Now Paul’s usage here is kind of deceptive if one does not have a background in what Paul is talking about here. Paul is talking about prostitution, and more specifically Roman prostitution which occurred primarily with the priestesses in the temples of the Roman gods. His point here is actually about association. He says that Christians are members of the body of Christ, and that sex, like marriage itself, for humans is a type of fulfillment of the deep relational capacity of humanity. It too is more than a physical act, but also a means of facilitating this one flesh connection that men and women are primed for.  And that you should not invest that capacity in prostitutes because this bond is offensive to God because it associates God with other Roman deities. He talks about this associative offense as well in 2 Corinthians.

Do not be mismatched with unbelievers. For what partnership is there between righteousness and lawlessness? Or what fellowship is there between light and darkness? What agreement does Christ have with Beliar? Or what does a believer share with an unbeliever? What agreement has the temple of God with idols? For we are the temple of the living God

So what’s the bottom line? The bottom line is that the idea of one flesh, is a metaphor for the male/female romantic relational capacity that is stronger than that of animals, and which the satisfaction of fulfills people and makes them better, where as there being alone is not good.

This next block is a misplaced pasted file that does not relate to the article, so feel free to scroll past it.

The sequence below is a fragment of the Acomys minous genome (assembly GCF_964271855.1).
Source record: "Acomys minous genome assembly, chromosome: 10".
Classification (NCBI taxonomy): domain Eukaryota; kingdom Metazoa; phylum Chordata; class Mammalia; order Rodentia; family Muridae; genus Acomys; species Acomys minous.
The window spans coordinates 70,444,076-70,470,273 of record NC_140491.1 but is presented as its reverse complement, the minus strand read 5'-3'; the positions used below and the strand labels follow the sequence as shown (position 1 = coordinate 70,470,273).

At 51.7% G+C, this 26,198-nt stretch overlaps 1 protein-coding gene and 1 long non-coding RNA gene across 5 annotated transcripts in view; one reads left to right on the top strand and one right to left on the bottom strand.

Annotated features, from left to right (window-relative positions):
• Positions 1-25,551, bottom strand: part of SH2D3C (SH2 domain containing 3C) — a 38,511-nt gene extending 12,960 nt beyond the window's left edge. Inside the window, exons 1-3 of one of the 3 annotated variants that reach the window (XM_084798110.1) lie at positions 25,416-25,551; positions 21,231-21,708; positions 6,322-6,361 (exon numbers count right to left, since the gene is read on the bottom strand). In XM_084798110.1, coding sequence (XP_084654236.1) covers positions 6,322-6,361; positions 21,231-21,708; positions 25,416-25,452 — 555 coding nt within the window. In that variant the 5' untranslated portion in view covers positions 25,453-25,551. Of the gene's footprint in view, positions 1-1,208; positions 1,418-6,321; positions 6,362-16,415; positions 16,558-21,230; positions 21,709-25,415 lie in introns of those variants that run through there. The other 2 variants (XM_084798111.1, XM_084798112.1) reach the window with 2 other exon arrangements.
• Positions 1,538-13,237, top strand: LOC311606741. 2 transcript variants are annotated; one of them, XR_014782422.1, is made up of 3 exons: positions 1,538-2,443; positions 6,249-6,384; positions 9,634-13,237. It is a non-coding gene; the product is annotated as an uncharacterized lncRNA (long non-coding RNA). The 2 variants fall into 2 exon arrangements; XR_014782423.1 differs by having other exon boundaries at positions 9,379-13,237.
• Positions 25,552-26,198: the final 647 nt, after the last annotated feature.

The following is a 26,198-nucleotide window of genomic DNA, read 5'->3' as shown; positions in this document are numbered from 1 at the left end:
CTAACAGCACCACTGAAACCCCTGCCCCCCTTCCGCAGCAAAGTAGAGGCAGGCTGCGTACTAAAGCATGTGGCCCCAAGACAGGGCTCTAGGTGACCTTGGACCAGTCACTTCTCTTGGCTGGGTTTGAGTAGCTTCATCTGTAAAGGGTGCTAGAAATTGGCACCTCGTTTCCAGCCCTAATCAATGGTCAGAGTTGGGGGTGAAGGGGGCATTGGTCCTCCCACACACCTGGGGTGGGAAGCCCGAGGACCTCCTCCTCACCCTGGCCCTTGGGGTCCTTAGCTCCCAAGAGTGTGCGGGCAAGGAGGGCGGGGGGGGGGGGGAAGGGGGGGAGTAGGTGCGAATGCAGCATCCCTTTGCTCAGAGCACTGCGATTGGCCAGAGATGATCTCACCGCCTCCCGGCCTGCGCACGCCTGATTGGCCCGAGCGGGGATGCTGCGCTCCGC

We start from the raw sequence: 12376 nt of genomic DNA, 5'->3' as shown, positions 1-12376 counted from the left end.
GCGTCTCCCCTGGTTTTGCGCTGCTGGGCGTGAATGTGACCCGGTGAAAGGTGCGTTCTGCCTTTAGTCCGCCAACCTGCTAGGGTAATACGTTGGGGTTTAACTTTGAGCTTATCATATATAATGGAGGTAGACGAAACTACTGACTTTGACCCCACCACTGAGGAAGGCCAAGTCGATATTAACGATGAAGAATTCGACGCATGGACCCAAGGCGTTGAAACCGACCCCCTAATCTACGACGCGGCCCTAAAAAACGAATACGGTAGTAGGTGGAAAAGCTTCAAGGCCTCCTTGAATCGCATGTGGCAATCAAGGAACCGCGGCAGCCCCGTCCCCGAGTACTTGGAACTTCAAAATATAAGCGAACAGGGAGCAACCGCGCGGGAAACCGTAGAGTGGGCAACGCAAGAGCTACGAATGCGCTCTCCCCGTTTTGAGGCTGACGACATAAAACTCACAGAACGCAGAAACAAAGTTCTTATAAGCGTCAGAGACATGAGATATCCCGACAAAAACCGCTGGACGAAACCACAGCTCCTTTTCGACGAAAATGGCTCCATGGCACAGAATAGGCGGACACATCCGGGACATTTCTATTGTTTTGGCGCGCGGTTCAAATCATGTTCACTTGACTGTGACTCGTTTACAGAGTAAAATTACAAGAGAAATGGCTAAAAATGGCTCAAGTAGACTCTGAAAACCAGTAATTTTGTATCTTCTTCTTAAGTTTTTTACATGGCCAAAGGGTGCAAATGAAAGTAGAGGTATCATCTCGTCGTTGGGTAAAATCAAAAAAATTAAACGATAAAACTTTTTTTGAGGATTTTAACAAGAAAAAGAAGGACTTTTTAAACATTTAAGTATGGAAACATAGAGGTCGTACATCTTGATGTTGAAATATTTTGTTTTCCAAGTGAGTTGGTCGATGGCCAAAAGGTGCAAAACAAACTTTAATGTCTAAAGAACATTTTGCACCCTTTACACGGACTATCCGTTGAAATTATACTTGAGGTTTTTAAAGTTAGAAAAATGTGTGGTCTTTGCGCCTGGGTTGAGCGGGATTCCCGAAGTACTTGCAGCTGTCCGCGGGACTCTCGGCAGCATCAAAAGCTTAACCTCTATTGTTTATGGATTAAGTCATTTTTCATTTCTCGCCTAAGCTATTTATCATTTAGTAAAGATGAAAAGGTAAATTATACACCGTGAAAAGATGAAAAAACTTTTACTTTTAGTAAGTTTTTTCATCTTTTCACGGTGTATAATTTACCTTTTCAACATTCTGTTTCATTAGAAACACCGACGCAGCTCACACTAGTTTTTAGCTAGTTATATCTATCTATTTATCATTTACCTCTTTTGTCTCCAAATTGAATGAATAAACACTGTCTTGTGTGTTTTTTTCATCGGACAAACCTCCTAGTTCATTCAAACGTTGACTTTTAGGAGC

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Genesis 3
The first thing I think when I read this story is how ridiculous it sounds. A serpent talks to Eve and she thinks nothing of it even when the serpent tells her God lied. Then she does what the serpent says and everyone gets punished and banished from the Garden. This according to most Christians, is known as the fall.

I think however, this story actually makes a lot of sense if we realize two crucial things: the nature of Adam and Eve, and the nature of the serpent. Adam and Eve have just been created and are for all intents and purposes children; they do not know good from evil just as they are naked and unashamed. This is because they are innocent, not because they are perfect. So if we view Eve as a child, her interaction with the serpent begins to make sense. A crafty serpent tells her that there is more to life than following the rules of her parent (God) and that the rules are in place to hold her back from seeing the truth. She then proceeds to break the rule (as any good child or teenager would likely do) and takes Adam with her. They both come into knowledge of good and evil/moral responsibility symbolized by the end of innocence in the realization that they are naked. The serpent/lizard/dragon (the serpent still has limbs at this point) is in most cultures a symbol of evil (specifically old/ancient evil). Portrayed as the devil, the serpent exists in the garden pre-fall, representing the evil that God had apparently allowed in this world. Why God allowed evil in the world, whether it be a fallen being from an older act of creation, or just broadly some evil in the fabric of the universe is not answered by the Bible. But the Bible affirms that God did allow evil in creation and that it pre-dates human fallen-ness. What this narrative affirms is that Adam and Eve come into interaction/realization of the evil already in the world, and in so doing choose to sin for the first time. And in doing this act they gain knowledge of right and wrong, a knowledge they did not have previously.